There is no doubt whatever that, from their own point of view, the Scribes and Pharisees were entirely justified in finding fault with the disciples for breaking the Law, and with Jesus for allowing them, if not encouraging them, to do so.
The Claim Of Human Need (Matthew 12:1-8 Continued)
To meet the criticism of the Scribes and Pharisees Jesus put forward three arguments.
(i) He quoted the action of David (1 Samuel 21:1-6) on the occasion when David and his young men were so hungry that they went into the tabernacle--not the Temple, because this happened in the days before the Temple was built--and ate the shewbread, which only the priests could eat. The shewbread is described in Leviticus 24:5-9. It consisted of twelve loaves of bread, which were placed every week in two rows of six in the Holy Place. No doubt they were a symbolic offering in which God was thanked for his gift of sustaining food. These loaves were changed every week, and the old loaves became the perquisite of the priests and could only be eaten by them. On this occasion, in their hunger, David and his young men took and ate those sacred loaves, and no blame attached to them. The claims of human need took precedence over any ritual custom.
(ii) He quoted the Sabbath work of the Temple. The Temple ritual always involved work--the kindling of fires, the slaughter and the preparation of animals, the lifting of them on to the altar, and a host of other things. This work was actually doubled on the Sabbath, for on the Sabbath the offerings were doubled (compare e.g. Numbers 28:9). Any one of these actions would have been illegal for any ordinary person to perform on the Sabbath day. To light a fire, to slaughter an animal, to lift it up on to the altar would have been to break the Law, and hence to profane the Sabbath. But for the priests it was perfectly legal to do these things, for the Temple worship must go on. That is to say, worship offered to God took precedence of an the Sabbath rules and regulations.
(iii) He quoted God's word to Hosea the prophet: "I desire steadfast love and not sacrifice" (Hosea 6:6). What God desires far more than ritual sacrifice is kindness, the spirit which knows no law other than that it must answer the call of human need.
In this incident Jesus lays it down that the claim of human need must take precedence of all other claims. The claims of worship, the claims of ritual, the claims of liturgy are important but prior to any of them is the claim of human need.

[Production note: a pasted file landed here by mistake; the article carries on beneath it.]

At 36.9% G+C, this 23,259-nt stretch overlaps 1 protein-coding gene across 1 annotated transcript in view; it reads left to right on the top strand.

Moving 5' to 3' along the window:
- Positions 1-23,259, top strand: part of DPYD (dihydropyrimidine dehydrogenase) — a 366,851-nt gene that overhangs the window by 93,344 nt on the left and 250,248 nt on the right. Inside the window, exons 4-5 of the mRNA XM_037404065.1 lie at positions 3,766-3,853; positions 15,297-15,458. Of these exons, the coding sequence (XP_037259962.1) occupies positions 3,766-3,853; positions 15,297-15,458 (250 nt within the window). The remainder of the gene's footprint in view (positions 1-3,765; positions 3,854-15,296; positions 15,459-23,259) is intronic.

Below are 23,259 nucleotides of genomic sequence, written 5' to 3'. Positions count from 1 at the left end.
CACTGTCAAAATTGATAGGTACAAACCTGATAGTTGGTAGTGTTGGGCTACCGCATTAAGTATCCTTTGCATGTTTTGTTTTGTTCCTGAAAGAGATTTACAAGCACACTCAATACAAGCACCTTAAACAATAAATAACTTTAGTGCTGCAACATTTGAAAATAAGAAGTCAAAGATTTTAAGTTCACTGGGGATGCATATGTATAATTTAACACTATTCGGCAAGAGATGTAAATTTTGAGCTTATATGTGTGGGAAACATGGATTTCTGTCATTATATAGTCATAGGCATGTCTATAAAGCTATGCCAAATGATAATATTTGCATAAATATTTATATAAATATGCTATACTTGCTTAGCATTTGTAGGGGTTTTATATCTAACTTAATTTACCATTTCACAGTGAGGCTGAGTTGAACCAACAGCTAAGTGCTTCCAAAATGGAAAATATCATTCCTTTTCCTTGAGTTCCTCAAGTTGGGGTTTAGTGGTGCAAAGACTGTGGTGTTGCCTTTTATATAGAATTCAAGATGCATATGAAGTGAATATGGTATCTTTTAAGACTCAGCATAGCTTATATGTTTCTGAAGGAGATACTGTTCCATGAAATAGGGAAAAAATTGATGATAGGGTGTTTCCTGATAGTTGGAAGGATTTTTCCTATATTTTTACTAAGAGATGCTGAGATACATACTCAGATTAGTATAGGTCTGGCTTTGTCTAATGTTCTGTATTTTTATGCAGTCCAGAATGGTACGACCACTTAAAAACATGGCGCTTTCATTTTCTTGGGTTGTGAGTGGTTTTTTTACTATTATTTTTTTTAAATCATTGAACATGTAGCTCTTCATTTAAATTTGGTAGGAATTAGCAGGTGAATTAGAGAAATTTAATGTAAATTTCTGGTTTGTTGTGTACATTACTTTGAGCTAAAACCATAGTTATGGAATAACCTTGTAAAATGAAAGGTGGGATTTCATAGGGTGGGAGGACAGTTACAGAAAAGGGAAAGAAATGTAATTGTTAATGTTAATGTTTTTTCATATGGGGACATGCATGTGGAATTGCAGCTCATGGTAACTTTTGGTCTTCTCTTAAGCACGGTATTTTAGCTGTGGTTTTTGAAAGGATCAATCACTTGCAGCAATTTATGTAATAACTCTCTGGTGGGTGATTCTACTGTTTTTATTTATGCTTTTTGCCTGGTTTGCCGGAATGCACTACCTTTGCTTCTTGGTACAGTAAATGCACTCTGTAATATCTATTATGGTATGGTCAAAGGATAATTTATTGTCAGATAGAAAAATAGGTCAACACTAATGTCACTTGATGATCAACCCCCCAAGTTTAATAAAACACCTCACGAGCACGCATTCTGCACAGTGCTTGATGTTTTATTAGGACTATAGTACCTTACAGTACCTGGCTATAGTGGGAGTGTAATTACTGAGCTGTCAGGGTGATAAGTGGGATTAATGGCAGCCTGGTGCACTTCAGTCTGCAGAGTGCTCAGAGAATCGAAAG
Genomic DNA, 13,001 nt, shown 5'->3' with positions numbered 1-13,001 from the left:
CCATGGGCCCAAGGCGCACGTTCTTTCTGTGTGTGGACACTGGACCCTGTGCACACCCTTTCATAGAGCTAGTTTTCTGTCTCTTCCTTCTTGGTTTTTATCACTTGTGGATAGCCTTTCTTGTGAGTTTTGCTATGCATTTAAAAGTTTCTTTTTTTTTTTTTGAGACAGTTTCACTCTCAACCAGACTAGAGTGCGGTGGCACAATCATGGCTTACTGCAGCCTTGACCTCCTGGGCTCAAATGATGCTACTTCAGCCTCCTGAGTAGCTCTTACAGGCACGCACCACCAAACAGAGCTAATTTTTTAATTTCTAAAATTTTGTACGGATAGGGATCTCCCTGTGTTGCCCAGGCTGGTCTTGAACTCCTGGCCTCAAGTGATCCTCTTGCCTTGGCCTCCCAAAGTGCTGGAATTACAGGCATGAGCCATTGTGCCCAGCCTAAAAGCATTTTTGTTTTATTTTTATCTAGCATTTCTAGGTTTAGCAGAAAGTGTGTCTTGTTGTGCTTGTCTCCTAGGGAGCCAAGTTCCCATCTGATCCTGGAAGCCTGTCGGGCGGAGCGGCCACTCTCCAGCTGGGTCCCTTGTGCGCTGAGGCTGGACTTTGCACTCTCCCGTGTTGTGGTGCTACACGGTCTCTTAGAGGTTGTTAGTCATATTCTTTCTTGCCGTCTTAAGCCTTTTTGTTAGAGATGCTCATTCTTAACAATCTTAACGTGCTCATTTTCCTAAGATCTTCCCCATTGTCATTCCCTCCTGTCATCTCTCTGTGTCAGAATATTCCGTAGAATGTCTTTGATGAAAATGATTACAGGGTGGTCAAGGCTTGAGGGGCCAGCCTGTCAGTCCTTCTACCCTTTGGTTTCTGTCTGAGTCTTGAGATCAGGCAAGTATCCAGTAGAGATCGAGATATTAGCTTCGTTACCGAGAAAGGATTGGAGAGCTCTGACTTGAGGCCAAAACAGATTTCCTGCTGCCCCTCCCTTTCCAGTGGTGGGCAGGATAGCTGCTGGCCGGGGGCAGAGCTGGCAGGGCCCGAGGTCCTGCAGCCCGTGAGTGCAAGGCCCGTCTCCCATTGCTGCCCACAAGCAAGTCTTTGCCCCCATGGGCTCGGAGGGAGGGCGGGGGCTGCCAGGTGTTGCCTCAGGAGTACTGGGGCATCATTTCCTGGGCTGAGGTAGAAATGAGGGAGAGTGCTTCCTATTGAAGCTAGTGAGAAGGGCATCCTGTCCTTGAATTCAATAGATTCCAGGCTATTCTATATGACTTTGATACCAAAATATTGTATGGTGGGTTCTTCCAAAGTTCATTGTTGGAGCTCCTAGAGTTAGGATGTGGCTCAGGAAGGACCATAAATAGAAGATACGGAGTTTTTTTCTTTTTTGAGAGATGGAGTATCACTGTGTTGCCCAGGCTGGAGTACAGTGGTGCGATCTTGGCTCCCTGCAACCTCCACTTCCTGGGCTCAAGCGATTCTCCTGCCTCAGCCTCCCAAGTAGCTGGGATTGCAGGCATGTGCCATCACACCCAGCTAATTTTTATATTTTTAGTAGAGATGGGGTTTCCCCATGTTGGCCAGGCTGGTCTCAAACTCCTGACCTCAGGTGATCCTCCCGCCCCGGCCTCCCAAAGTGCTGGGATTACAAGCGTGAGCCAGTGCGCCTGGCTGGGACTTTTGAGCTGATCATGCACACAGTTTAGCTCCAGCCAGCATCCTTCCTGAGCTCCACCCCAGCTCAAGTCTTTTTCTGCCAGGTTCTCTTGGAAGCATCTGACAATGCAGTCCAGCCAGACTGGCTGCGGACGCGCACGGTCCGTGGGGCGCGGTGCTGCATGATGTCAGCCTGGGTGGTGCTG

One of the modern saints of God is Father George Potter who, out of the derelict Church of St. Chrysostom's in Peckham, made a shining light of Christian worship and Christian service. To further the work he founded the Brotherhood of the Order of the Holy Cross, whose badge was the towel which Jesus Christ wore when he washed his disciples' feet. There was no service too menial for the brothers to render; their work for the outcast and for homeless boys with a criminal record or criminal potentialities is beyond all praise. Father Potter held the highest possible ideas of worship; and yet when he is explaining the work of the Brotherhood he writes of anyone who wishes to enter into its triple vow of poverty, chastity and obedience: "He mustn't sulk if he cannot get to Vespers on the Feast of St. Thermogene. He may be sitting in a police court waiting for a 'client'. . . . He mustn't be the type who goes into the kitchen and sobs just because we run short of incense. . . . We put prayer and sacraments first. We know we cannot do our best otherwise, but the fact is that we have to spend more time at the bottom of the Mount of Transfiguration than at the top." He tells about one candidate who arrived, when he was just about to give his boys a cup of cocoa and put them to bed. "So I said, 'Just clean round the bath will you while it's wet?' He stood aghast and stuttered, 'I didn't expect to clean up after dirty boys!' Well, well! His life of devoted service to the Blessed Master lasted about seven minutes. He did not unpack." Florence Allshorn, the great principal of a women's missionary college, tells of the problem of the candidate who always discovers that her time for quiet prayer has come just when there are greasy dishes to be washed in not very warm water.
Jesus insisted that the greatest ritual service is the service of human need. It is an odd thing to think that, with the possible exception of that day in the synagogue at Nazareth, we have no evidence that Jesus ever conducted a church service in all his life on earth, but we have abundant evidence that he fed the hungry and comforted the sad and cared for the sick. Christian service is not the service of any liturgy or ritual; it is the service of human need. Christian service is not monastic retiral; it is involvement in all the tragedies and problems and demands of the human situation. Whittier had it rightly: